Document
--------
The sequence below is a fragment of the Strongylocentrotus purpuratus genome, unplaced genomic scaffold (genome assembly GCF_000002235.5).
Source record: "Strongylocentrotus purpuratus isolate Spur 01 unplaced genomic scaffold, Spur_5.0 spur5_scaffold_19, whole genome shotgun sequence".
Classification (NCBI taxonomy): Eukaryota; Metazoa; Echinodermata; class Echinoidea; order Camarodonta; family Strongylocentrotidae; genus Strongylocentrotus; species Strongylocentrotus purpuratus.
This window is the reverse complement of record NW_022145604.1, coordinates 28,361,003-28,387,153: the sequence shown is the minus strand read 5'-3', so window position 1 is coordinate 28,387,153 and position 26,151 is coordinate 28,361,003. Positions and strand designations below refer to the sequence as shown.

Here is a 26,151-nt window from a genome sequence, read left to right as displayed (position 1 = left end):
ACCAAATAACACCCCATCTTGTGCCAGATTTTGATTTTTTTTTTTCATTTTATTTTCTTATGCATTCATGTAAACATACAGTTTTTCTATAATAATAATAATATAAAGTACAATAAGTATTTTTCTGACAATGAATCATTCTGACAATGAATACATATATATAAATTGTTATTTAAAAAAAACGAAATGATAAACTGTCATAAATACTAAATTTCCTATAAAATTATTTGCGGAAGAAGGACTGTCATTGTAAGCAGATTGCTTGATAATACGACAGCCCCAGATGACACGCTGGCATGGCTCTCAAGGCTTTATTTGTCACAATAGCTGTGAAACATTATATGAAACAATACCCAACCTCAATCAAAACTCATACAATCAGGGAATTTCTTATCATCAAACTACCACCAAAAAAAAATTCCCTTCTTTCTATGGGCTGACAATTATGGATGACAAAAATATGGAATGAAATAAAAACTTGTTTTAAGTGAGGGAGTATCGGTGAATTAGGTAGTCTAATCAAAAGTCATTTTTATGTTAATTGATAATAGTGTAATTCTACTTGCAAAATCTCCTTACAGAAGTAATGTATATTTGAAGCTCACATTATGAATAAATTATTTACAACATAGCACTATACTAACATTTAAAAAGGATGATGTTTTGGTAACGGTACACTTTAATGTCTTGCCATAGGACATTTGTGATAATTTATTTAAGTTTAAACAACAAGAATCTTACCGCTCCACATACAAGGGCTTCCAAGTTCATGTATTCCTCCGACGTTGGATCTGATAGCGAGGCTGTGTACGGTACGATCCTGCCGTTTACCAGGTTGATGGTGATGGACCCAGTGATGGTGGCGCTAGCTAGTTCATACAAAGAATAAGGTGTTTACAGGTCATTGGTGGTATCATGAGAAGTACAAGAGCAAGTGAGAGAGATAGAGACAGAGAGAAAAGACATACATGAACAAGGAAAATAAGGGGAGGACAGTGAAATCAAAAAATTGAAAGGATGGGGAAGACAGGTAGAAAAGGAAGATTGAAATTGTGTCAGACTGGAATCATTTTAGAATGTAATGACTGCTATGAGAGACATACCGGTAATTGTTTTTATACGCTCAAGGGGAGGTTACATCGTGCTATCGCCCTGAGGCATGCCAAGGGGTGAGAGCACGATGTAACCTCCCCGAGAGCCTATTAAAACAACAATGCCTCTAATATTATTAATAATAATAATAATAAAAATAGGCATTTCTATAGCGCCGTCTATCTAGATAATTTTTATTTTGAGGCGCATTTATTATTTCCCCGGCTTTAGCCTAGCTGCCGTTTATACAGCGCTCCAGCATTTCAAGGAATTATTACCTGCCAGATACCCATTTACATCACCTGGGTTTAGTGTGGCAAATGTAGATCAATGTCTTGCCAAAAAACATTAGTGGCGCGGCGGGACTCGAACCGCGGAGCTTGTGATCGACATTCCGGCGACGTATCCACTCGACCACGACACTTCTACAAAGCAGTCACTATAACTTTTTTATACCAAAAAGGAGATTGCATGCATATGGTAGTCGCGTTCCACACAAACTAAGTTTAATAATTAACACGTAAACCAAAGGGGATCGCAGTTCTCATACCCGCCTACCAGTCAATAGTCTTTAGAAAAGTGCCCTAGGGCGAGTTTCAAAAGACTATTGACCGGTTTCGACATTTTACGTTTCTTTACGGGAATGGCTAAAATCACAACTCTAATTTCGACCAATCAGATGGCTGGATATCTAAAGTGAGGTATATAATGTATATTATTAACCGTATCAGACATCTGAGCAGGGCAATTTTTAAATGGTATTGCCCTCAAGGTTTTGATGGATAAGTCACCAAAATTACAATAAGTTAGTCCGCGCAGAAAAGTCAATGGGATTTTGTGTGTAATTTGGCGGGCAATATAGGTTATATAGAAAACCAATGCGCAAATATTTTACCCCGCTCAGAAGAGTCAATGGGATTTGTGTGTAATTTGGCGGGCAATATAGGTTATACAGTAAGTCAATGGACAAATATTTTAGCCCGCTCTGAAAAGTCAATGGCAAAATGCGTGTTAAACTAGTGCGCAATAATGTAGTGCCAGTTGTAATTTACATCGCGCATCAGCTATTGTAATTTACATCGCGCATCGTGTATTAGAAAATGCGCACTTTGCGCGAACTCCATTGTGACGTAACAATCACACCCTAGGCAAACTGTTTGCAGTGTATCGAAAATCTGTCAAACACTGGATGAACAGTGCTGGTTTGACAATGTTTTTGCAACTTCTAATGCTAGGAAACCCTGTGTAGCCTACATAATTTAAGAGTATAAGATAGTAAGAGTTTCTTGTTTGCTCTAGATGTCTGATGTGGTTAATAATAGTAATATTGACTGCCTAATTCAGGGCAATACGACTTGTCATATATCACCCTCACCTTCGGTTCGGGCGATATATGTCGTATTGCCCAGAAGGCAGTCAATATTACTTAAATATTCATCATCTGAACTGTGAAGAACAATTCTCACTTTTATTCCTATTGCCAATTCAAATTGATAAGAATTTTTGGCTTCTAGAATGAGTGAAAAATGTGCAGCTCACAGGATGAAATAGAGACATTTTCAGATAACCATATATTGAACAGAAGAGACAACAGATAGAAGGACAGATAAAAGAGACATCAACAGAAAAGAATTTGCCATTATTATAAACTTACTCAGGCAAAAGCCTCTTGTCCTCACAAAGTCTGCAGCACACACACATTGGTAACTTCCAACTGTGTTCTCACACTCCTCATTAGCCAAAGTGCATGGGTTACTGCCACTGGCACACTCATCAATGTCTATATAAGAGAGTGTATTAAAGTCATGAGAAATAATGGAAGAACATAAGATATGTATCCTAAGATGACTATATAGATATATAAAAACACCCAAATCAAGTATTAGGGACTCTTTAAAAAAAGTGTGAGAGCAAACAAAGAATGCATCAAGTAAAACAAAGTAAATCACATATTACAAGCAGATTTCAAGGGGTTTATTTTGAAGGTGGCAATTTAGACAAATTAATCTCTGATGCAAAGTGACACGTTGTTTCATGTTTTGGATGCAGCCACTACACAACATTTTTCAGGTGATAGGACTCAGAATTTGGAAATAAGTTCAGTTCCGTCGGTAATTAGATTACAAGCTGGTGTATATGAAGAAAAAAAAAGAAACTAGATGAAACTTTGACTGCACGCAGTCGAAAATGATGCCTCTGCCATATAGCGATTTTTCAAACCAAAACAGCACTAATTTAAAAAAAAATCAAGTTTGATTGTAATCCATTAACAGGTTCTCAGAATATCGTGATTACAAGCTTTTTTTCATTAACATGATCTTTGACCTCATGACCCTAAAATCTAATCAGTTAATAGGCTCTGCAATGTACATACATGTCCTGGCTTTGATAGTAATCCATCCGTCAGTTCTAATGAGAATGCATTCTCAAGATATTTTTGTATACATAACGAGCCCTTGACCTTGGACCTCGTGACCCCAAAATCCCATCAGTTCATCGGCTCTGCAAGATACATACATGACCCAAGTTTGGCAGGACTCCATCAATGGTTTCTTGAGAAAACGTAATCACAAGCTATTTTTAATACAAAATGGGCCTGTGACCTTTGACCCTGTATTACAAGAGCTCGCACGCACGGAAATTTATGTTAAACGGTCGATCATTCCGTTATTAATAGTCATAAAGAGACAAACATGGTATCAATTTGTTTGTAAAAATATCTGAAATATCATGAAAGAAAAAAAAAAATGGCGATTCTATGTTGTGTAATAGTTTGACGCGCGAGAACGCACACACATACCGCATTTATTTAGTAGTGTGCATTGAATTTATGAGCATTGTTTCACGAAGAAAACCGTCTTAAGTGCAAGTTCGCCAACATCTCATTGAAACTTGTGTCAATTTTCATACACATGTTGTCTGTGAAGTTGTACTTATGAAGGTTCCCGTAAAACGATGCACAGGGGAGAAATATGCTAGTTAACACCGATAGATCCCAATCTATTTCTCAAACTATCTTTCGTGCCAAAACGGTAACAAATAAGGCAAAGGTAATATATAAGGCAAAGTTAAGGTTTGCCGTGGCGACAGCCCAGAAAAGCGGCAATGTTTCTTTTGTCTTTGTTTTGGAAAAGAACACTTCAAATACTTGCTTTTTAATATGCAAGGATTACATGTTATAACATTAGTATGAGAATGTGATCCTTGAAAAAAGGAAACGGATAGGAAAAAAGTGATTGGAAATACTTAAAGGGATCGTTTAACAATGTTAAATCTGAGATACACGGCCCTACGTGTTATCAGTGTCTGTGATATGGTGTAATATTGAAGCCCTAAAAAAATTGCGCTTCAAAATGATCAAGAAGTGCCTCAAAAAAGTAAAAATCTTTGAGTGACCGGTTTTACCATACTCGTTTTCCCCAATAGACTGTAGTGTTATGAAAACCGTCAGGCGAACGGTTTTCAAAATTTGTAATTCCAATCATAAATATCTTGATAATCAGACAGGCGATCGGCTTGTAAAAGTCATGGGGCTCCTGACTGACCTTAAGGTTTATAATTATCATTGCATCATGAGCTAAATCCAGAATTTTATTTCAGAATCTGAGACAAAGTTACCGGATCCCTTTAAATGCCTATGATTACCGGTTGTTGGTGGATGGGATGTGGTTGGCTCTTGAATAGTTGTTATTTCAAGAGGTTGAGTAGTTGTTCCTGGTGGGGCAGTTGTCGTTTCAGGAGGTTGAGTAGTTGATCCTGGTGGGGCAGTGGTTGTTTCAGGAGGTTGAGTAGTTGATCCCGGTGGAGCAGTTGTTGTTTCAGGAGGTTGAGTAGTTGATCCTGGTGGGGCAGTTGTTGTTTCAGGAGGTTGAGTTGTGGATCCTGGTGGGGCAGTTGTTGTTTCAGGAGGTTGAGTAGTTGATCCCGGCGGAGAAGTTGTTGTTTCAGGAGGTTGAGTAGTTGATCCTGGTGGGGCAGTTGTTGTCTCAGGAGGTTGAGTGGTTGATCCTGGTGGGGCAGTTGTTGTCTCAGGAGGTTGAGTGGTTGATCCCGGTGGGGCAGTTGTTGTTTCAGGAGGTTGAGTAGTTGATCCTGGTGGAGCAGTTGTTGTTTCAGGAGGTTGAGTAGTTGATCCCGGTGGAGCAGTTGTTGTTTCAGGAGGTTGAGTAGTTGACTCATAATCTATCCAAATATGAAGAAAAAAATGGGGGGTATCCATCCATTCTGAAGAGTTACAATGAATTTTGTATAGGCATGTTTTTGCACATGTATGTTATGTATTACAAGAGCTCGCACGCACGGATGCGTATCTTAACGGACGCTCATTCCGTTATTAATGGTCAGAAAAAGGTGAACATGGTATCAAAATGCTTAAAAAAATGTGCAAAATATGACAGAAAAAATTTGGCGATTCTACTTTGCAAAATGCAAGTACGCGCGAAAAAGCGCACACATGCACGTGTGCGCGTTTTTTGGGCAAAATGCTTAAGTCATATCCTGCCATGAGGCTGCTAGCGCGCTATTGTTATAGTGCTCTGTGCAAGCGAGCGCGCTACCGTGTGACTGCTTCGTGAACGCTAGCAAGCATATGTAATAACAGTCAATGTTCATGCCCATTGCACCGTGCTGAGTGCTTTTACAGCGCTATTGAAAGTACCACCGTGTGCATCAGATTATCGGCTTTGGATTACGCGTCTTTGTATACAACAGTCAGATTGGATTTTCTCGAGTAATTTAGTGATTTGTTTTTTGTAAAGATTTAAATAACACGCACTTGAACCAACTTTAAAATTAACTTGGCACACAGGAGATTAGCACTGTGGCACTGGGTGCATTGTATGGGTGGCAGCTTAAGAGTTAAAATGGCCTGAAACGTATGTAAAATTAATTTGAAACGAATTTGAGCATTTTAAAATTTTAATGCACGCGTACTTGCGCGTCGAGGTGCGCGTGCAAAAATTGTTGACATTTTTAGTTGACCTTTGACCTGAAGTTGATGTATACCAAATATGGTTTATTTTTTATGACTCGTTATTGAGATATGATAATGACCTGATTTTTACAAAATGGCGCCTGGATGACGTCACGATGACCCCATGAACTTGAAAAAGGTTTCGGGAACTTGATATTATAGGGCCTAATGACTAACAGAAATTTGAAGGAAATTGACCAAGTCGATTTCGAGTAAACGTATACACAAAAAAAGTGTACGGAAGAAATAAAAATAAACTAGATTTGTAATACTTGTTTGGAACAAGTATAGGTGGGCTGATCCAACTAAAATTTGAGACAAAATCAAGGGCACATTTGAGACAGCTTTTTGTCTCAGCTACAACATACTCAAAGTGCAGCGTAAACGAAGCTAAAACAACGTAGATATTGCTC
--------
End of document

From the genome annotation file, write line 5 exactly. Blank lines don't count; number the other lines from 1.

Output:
Here is a 26,151-nt window from a genome sequence, read left to right as displayed (position 1 = left end):